Rose tinted glasses have received La La Land so spectacularly, it has bordered on the point of suffocation. These unrealistically high expectations may have indeed marred the end result for some. Be warned, it has its flaws. For a film heralded as the saviour of rejuvenating the dying breed of the movie musical genre, a slump at the halfway mark in fact favours drama over the much lauded musical numbers. Weaknesses in its script become evident when singing takes a back seat, and for a considerable amount of time it seems to forget it is a musical altogether.

While La La Land deservedly picked up Best Director for Damien Chazelle, Barry Jenkins’ Moonlight ultimately triumphed, winning Best Picture after La La Land gracefully transferred power two minutes later. The Academy awarded a truly representative film with a harrowing portrayal of a young, homosexual black man growing up in Miami. Many critics were proved wrong, in that perhaps Hollywood is not entirely irrevocably in love with itself.

Best Actor and Best Original Screenplay: Manchester By the Sea

With a real life older brother reaping dubious box office returns as the Dark Knight in the Batman franchise, after Manchester By the Sea, Casey Affleck could truly be classed as the dark horse of the Affleck family. As janitor Lee Chalmers, Casey Affleck mesmerizes as the gentle giant, oozing painful fragility and sorrow, forced to return to his hometown of Manchester By the Sea after his brother’s death. Affleck dominates frames, he stands uneasily, hands perpetually in pockets like a staunch presence. As a tale of two brothers afflicted by terrible crosses, revered playwright Kenneth Lonergan presents this struggle against the backdrop of white picket fences, blindingly white snow and majestic New England churches. Affleck contrasts against the mundane sharply, hanging back, demure in dark colours, rarely surpassing the pigmentation of a dark green.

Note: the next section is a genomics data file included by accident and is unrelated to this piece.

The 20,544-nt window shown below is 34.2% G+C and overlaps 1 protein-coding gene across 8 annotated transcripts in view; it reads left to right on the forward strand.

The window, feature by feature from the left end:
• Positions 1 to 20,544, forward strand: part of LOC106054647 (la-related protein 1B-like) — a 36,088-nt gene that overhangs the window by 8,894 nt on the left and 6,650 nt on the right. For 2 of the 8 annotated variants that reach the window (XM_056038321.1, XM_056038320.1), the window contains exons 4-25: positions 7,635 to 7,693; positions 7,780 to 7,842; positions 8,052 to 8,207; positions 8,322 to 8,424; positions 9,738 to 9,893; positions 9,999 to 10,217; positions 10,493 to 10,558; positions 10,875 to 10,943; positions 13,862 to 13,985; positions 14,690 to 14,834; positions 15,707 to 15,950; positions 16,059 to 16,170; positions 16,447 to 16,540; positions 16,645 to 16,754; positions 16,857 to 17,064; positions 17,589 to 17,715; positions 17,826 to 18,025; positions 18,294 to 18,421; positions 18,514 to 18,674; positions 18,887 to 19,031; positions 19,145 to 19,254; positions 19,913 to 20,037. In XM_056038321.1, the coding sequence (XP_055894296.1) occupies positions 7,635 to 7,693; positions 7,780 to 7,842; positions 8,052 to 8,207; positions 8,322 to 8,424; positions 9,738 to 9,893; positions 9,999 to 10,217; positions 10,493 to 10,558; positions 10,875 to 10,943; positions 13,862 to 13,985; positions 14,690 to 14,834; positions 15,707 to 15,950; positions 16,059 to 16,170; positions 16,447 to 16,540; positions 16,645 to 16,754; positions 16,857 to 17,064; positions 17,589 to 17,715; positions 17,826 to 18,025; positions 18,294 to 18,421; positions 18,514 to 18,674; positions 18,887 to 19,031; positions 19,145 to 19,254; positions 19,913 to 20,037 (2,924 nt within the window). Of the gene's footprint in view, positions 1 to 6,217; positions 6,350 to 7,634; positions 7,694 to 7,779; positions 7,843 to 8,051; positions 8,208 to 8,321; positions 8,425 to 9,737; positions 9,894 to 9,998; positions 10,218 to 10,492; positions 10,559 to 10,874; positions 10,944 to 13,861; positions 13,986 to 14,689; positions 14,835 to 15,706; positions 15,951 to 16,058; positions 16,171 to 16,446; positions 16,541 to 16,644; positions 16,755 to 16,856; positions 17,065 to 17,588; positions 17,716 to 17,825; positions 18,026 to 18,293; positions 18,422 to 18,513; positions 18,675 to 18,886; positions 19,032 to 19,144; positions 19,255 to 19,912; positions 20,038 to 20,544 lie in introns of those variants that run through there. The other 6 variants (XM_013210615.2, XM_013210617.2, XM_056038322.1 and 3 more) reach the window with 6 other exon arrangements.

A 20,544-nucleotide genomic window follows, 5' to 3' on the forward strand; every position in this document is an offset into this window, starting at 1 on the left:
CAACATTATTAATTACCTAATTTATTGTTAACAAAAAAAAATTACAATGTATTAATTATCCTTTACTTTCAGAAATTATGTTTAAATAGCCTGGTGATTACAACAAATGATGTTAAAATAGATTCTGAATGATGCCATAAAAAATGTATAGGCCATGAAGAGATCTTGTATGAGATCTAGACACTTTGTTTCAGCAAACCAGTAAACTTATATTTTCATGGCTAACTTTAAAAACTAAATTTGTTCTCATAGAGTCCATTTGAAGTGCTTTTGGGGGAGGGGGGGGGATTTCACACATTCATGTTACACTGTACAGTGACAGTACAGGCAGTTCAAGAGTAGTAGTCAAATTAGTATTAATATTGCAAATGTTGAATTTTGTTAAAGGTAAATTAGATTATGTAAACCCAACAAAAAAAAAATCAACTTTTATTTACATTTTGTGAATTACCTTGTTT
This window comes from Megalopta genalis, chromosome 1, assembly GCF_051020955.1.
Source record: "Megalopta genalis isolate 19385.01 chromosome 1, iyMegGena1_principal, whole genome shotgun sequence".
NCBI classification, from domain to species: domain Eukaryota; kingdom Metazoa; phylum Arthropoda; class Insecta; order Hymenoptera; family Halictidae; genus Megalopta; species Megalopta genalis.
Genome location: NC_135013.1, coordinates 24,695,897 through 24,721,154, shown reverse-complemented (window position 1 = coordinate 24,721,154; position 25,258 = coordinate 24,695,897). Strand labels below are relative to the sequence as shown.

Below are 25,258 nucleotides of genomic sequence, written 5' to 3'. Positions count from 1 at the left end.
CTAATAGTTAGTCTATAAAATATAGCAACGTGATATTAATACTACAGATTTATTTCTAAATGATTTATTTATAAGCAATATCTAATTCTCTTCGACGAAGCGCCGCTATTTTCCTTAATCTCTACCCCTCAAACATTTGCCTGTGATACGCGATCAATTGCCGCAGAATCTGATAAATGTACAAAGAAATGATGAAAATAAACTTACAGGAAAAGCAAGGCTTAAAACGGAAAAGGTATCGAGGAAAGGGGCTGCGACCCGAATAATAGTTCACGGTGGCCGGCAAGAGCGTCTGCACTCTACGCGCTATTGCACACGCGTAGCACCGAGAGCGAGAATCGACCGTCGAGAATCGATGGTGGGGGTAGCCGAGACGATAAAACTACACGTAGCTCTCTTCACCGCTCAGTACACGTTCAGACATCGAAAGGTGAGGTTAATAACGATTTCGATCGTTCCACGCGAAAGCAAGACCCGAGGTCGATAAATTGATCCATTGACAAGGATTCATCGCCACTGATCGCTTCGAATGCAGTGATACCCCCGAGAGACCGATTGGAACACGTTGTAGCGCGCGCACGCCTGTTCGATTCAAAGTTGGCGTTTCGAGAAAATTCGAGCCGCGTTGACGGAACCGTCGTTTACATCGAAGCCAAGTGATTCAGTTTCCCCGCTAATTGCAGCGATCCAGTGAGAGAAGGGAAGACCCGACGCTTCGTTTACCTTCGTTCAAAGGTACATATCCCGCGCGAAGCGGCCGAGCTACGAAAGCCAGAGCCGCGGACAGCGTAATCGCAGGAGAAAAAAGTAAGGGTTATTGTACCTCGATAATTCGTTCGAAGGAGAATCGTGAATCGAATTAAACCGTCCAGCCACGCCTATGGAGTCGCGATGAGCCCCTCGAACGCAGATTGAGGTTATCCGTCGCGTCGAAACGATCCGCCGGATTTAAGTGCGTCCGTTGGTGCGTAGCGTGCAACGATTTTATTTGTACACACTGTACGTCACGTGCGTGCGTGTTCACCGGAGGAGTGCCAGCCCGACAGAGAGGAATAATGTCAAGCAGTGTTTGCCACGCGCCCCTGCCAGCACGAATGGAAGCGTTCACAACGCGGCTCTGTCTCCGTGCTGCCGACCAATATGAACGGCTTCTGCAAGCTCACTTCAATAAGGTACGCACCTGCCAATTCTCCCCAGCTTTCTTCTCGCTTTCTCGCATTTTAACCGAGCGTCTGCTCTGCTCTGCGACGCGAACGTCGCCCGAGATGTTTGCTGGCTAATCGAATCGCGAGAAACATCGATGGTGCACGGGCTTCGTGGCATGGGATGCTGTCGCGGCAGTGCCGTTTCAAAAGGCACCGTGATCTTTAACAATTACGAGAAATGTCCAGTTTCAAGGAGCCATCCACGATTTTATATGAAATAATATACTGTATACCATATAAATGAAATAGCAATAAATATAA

Affleck’s character is tasked with arranging the guardianship of his brothers only son, played in an evocative, career-defining performance by Lucas Hedges. The binary between Chalmers’ initial reason for leaving his hometown and his reluctant return to arrange guardianship propels the story onwards. We see Affleck’s character adjusting himself to the situation, before being hit by a demon of his past. What emerges is a deeply engaging dynamic between the lead and his teenage nephew, tipping the balancing scales, dipping between love and remorse so fluidly and inconspicuously. Hedges depicts perhaps the least stereotypical teenage character to grace screens in many years and in the absence of such accuracy, this offering would surely not be half as good. Quick wit, and demeaning banter solidifies their relationship, bringing a superb dynamic and camaraderie to the pair.